By DONAL MUSGRAVE
N 8,000-strong parish in North London Fr. Vincent Rochford, the parish priest of St. John's, Islington, said this week that he had introduced this new approach to parish work because "the Church is suffering from a laity trained to be passively docile by the clergy".
"If the laity is to grow mature," he added "every means of dialogue must be encouraged between them and their priests. They must be treated as adults and not like children." This meant that the people of the parish should have every opportunity to voice their poapriinshions on what went on in the
This process of dialogue and community decision has been in use at Islington since Fr, Rochford became parish priest eight weeks ago. He had previously spent 36 years working in dockland parishes.
To prepare for the introduction of the new Mass rite and the vernacular next Sunday he held a series of weekly meetings open to the whole parish. Problems facing the Vatican Council were explained and members of the parish discussed ways in which the council's decisions and the Instructions of the English Hierarchy could be implemented. "When 1 was thinking of erecting a temporary altar in the church", said Fr. Roehford, "1 drew a diagram on a blackboard and we shuffled the position of the altar until everyone agreed on where it should be -• whatever the unspoken private misgivings. So far we haven't needed to vote on any issue."
At these meetings it was decided to prepare for the changes through a series of six stages, These were as follows:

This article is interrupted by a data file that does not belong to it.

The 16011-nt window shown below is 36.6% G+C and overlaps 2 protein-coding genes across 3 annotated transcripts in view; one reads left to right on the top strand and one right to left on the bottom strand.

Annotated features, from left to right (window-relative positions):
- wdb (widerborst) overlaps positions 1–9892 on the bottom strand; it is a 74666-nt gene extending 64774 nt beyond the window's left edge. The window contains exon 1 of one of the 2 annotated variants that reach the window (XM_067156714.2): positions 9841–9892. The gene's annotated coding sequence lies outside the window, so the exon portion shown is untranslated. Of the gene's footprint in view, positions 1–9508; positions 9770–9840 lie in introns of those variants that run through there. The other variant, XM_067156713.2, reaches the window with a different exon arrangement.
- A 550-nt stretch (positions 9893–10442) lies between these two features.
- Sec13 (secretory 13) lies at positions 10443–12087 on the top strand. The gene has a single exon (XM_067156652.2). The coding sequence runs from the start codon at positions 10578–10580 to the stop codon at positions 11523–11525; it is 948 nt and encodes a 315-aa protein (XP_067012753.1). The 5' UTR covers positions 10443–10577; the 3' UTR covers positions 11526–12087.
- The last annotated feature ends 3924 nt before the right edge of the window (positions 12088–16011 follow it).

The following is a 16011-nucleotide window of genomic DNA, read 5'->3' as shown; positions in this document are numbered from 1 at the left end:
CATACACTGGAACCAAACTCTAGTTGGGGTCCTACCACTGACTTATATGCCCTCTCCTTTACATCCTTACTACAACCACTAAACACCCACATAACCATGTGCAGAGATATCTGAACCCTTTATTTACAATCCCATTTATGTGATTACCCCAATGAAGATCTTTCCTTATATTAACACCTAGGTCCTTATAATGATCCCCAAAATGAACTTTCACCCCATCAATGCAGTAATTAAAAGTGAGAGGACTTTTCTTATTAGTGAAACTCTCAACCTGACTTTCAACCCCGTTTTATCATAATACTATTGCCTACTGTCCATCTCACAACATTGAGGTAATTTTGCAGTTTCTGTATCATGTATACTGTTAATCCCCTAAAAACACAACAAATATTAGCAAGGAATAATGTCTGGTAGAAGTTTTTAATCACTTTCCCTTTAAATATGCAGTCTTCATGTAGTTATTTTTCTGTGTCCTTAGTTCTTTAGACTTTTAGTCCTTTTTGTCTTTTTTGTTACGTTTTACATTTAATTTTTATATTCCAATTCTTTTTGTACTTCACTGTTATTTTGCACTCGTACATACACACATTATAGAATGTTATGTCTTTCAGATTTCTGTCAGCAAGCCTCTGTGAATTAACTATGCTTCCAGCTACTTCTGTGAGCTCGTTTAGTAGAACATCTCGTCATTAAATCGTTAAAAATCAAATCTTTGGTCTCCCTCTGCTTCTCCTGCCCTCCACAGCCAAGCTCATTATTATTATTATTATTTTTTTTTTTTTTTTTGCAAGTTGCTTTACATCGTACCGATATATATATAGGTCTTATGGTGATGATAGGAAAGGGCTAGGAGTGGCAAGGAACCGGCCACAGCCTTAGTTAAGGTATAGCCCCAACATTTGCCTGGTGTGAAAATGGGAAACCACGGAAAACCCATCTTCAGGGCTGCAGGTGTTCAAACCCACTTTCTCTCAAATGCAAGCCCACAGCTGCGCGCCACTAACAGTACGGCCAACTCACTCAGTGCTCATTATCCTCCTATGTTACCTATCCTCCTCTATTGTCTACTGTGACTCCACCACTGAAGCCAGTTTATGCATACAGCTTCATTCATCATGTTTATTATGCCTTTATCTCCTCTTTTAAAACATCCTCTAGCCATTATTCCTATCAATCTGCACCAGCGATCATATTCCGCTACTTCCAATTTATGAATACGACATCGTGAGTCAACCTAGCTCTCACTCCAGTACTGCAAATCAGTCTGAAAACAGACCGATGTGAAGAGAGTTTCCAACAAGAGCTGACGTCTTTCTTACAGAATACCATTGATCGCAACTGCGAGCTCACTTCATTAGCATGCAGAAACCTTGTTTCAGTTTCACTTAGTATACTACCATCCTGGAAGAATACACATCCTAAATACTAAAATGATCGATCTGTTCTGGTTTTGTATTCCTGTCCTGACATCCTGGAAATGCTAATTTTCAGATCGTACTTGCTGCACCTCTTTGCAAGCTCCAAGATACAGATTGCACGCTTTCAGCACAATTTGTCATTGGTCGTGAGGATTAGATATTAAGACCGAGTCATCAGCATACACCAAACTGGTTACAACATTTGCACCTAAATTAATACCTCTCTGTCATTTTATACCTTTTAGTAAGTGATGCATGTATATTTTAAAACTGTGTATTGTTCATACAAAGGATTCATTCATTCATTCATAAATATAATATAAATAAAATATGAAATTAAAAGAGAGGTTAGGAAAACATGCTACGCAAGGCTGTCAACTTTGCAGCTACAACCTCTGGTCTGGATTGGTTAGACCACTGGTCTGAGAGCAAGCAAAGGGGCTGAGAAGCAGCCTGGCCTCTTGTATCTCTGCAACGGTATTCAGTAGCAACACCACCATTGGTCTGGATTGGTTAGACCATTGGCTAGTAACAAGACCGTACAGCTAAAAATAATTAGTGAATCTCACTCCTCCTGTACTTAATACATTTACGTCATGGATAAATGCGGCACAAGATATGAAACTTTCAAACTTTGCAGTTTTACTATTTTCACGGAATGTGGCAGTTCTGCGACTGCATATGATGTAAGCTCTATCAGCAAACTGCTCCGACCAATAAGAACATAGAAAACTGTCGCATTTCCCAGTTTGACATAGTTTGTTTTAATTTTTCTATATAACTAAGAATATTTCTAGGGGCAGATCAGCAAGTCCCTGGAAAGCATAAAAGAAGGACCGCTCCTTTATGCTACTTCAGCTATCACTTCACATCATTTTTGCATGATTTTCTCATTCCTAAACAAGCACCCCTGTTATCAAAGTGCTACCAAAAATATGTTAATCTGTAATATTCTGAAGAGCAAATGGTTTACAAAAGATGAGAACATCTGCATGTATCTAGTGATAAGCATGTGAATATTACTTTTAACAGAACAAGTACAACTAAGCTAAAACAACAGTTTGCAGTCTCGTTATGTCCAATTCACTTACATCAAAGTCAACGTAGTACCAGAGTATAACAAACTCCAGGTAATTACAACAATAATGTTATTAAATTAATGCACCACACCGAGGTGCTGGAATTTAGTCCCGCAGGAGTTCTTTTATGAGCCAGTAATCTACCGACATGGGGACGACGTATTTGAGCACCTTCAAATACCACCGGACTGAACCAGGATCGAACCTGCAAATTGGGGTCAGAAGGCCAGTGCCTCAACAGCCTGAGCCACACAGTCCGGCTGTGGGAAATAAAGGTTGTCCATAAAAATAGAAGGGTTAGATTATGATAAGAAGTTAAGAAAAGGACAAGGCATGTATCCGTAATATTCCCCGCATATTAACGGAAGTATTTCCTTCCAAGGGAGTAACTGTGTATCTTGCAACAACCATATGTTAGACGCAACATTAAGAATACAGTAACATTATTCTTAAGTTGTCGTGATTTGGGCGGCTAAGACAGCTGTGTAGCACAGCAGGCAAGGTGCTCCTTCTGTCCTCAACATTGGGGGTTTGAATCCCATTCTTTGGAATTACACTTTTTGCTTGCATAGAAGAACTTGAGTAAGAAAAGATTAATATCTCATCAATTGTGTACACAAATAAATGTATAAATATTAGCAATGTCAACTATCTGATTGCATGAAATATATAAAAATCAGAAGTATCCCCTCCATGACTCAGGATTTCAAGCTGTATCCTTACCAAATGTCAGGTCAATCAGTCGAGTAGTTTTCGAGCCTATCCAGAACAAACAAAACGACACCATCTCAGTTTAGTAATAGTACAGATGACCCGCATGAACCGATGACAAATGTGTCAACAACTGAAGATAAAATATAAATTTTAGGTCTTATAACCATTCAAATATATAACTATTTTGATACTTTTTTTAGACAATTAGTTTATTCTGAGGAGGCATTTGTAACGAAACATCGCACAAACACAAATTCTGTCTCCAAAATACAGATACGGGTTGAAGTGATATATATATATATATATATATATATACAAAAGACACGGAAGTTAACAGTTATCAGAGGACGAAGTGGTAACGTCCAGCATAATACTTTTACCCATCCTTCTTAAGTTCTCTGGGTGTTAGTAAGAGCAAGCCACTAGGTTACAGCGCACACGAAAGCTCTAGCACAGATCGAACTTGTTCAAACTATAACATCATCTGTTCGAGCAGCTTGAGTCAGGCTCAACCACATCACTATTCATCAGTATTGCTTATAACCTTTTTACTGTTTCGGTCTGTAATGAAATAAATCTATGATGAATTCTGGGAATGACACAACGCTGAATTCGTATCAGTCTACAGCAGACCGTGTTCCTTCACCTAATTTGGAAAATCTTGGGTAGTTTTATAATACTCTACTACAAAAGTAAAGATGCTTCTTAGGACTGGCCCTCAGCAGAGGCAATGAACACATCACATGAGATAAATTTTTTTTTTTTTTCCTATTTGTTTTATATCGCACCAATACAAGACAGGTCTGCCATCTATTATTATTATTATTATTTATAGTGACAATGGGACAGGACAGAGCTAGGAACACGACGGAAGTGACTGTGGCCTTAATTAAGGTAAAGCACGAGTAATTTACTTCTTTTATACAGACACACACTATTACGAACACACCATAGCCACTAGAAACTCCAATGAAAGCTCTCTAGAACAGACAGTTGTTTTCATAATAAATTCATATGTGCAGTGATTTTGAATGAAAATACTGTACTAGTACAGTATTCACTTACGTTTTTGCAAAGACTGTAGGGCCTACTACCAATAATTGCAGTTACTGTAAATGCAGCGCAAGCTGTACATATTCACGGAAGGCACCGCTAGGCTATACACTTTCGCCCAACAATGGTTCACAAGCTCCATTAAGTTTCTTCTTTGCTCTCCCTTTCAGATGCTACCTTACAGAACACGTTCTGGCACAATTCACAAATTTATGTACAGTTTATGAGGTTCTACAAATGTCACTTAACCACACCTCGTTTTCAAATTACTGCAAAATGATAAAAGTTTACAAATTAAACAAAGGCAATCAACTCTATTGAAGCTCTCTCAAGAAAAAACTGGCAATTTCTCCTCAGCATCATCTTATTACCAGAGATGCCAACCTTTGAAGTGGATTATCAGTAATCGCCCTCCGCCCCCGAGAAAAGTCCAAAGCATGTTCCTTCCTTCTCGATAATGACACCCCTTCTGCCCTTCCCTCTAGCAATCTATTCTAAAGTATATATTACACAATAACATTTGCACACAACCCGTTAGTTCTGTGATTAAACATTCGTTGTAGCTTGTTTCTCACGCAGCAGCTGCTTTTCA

STAGE 1: From mid-October, Fr. Clifford Howell's Mass Together was used at the first three Masses on Sunday, "This was an effort to break through the 1,000year-old sound barrier in our churches", Fr. Rochford said. STAGE 2: A commentator was introduced so that people would be used to the idea of being led through the Mass. STAGE 3: Mass was said facing the people at a temporary altar. STAGE 4: They were taught the appropriate bodily attitudes to adopt for different parts of the Mass.
STAGS 5: Fuller explanations of the themes of each Mass were given by a reader.
STACIE 6: (D-Day as Fr. Rochford calls it) will be next Sunday, November 29, when the people of Islington will change to the new Mass rite without confusion.
Fr. George 'Curtis. a curate at Islington for the past two years. said of Fr. Rochford's ideas and proposals: "I am immensely pleased with them, Before this it has been a one-man show where each of us did what he pleased.
"There was little consultation or pastoral spirit. Now we spend our nights hanging on door-knockers, meeting the people and hearing their views. It means twice as much work as before hut it's worth it. Now we have teamwork and team spirit.
Parish visiting gets top-priority in Islington. The priests take a
couple of streets each every week and the people are warned beforehand. Fr. Rochford tours the vast multi-racial parish on a push-bike or a 200 Cc, motor bike.
"Although we have just started this idea of dialogue between priests and parishioners, already by working together we have covered 100 years in eight weeks here", Fr. Rochford said. "1 have been astonished at the amount of support". he added.
"My aim is to bring the Mass to the people and to bring the people into the action of the Mass", he said. "The Church's new thinking is exciting. and 1 want it shared in my parish."
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